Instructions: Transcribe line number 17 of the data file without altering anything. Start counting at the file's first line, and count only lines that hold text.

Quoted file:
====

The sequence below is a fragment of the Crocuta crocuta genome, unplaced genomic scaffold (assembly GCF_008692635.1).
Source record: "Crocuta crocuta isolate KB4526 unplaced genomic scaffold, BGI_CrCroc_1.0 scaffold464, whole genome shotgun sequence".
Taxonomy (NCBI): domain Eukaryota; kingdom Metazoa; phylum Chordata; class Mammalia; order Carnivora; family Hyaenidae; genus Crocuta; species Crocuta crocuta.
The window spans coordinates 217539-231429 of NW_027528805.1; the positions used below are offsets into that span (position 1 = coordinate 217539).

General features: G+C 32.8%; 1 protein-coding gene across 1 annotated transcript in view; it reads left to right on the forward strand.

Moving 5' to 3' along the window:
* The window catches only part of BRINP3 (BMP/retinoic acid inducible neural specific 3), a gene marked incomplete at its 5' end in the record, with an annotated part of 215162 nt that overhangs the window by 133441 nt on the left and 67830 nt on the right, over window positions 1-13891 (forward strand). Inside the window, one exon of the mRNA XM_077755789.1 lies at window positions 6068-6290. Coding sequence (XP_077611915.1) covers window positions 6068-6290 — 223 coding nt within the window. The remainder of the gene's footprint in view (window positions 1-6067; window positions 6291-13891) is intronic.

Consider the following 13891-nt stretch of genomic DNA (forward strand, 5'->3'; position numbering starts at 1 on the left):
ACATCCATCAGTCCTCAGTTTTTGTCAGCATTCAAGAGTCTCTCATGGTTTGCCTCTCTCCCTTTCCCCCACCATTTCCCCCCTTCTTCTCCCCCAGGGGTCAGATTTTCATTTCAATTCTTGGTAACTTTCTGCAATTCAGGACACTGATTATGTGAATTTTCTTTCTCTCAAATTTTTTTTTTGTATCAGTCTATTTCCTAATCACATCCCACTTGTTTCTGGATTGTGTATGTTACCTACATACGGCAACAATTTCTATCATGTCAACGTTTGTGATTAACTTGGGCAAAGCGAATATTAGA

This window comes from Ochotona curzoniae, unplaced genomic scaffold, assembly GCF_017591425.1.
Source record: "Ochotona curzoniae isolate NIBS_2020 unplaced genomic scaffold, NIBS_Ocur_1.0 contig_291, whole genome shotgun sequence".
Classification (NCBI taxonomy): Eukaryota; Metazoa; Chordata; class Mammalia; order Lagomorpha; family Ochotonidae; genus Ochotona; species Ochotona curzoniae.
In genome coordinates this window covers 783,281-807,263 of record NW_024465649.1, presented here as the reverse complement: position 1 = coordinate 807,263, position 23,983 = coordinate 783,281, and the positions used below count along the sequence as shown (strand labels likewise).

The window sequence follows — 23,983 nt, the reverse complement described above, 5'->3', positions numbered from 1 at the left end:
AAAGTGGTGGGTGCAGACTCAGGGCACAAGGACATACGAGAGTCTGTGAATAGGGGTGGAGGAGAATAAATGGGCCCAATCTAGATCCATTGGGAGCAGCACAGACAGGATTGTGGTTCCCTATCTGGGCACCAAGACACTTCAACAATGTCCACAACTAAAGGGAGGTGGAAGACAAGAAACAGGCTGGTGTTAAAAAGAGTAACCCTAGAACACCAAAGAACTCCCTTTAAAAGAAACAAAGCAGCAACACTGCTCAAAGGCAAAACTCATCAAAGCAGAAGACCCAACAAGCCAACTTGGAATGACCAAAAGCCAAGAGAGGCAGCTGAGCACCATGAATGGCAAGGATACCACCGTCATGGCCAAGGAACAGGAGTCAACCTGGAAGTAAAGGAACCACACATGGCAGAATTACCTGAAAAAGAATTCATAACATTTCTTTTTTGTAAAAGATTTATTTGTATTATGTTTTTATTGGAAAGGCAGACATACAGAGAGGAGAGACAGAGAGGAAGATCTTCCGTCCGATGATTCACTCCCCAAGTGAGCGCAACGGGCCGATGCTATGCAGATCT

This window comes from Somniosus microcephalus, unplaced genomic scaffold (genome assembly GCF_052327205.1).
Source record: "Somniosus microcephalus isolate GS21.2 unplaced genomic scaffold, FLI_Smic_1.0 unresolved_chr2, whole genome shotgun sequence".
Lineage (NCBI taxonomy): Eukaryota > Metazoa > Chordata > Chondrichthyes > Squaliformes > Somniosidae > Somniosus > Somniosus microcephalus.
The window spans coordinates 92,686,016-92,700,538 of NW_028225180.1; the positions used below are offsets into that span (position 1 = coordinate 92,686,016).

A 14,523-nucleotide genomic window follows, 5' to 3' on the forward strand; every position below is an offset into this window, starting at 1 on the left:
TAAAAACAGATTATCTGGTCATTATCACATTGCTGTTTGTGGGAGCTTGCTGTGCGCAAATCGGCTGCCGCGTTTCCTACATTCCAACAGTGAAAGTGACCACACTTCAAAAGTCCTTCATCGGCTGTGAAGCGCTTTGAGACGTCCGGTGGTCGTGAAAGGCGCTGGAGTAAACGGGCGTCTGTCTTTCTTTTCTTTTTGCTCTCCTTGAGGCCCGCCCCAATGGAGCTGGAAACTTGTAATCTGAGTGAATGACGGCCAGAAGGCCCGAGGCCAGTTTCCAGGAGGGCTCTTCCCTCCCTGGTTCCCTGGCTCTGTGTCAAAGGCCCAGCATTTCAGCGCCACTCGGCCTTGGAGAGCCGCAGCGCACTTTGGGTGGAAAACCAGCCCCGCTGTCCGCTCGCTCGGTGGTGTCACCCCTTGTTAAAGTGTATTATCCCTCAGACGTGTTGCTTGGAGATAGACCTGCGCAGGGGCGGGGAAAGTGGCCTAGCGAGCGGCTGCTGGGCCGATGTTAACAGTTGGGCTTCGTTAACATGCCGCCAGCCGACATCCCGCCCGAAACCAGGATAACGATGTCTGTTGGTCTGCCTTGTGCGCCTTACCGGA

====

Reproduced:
Source record: "Somniosus microcephalus isolate GS21.2 unplaced genomic scaffold, FLI_Smic_1.0 unresolved_chr2, whole genome shotgun sequence".